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State releases guidance on getting back to school

Different districts still must make key decisions
State guidance on getting back to school
Posted at 2:23 AM, Jul 21, 2020

SOUTHERN COLORADO — The Colorado Department of Education released new guidance Monday for schools to reopen next semester amidst coronavirus concerns. However, local districts still have a large say in what exactly their schooling will look like in the fall.

The Colorado Department of Public Health and Environment spearheaded the guidelines using information from the American Academy of Pediatrics in their research. The guidance is also organized by the three different phases — Stay at Home, Safer at Home, and Protect Our Neighbors — representing the current state of coronavirus in varying communities.

According to CDE's website, local public health agencies can declare the phase for their county or area by using a certain set of metrics. News5 reached out to El Paso County Public Health for more information on this topic, and they said they will have a more comprehensive answer in the coming days.

The goals of the guidance are as follows:

  • Maximize in-person learning in a safe and healthy way as possible
  • Ensure a reasonable level of safety for students and staff for in-person learning
  • Minimize disruptions to education by facilitating timely responses to COVID-19 through cohorting students and staff when possible, screening for symptomatic individuals, and coordinating closely with local and state public health agencies
  • Ensure equity in educational opportunity by considering the learning and health needs of all students, including those with varying health conditions, economic backgrounds, language skills, or educational needs
  • Encourage flexibility, adaptation, and innovation as schools develop novel approaches to disease control appropriate to local contexts and as scientific knowledge about COVID-19 transmission and control develops

There is guidance for schools regardless of the phase of the virus at the time. CLICK HERE to read the complete list of guidelines.

Some of those include physical distance, which applies to middle and high schools strongly. The guidelines state that a six-foot distance is preferable, but three feet of distance is still beneficial.

Classes will also move around in what's being dubbed a cohort. These groups of students and teachers are encouraged to limit their contact with other people, in order to lessen the number of individuals who may be exposed to the virus if a positive case is detected.

If there is a confirmed COVID-19 case found at a school, there would be a shift back to remote learning.

Also, face masks are encouraged for children 10 and under, and they are required for students ages 11 and older. Staff will also wear masks throughout the day.

Both El Paso County and Pueblo County are in the Safer at Home phases. When looking at those guidelines, it states that students in grades K through 5 can have normal class sizes, and do not have to meet the six-foot rule of physical distancing. However, for grades 6 through 12, local school districts will decide the appropriate number of people allowed in a classroom, while working to keep the six-foot rule intact.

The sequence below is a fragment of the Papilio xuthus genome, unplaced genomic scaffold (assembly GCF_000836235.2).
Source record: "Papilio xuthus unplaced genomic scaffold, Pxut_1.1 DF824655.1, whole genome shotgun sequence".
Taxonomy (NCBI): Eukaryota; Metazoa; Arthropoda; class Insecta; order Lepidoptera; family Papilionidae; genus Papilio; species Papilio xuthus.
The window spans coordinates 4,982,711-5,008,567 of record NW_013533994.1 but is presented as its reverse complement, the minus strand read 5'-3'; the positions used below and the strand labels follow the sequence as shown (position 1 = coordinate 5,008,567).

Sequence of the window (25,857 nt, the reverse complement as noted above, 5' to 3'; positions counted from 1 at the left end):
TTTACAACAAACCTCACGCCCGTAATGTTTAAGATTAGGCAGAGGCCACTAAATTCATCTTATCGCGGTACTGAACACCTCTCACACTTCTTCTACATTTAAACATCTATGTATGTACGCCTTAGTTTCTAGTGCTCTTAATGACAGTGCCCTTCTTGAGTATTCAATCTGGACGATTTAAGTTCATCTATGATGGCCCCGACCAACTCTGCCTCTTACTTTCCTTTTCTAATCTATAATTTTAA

Jessica Weckx was formerly a fourth-grade teacher who is taking on fifth grade this year at Corwin International Magnet School. "I'm actually kind of disappointed by how little actual meat there is [within the state guidance]... I understand that they need to have, they wanted to provide some flexibility so that way schools could have some autonomy, and they didn't want to provide a one size fits all solution for schools," said Weckx.

Weckx said for every safety measure implemented, there is a logistical one that needs attention. For instance, she said masks will add on a new dynamic for teachers. "If you're going to wear a mask, how much do you tell a child who's chosen to wear a mask to keep it on?... Teachers are going to have to take on a new role," said Weckx.

Weckx said she knows fellow teachers have organized their will before heading back to campus. "I know that there's a real risk walking back into that classroom... I don't know, maybe I keep thinking if I don't do it, it won't happen. It's something I'm not ready to face yet," said Weckx.

Pueblo School District 70 is having a board meeting Tuesday evening, where they will vote on what the semester will look like in the coming months. It could include in-person learning, remote learning, or a hybrid model of the two. "Lots of concerns for student safety, for staff safety in the building. And then there's an equal amount of concern for students learning at home not being able to get the one-on-one interactions that they need," said Todd Seip, the public information officer for School District 70.

One of the big questions from the district was in regard to classroom size. "It doesn't look like they've got specific numbers on how many students can be in a class, or how many students can be in the school. They're leaving that really up to the schools to decide," said Seip.

Weckx believes, regardless of the state guidance, that a remote learning model is best, even though she was initially concerned about this style of teaching. She also said she imagines there will have to be a reduction in in-person learning if allowed in certain districts in the fall. "We will return to remote learning. The school year will not be normal. And, I think the best thing people can do is if you're a parent prep your kids for inconsistency and try to stay positive," predicts Weckx.

To read through all three of the state's guidance for the different phases, CLICK HERE.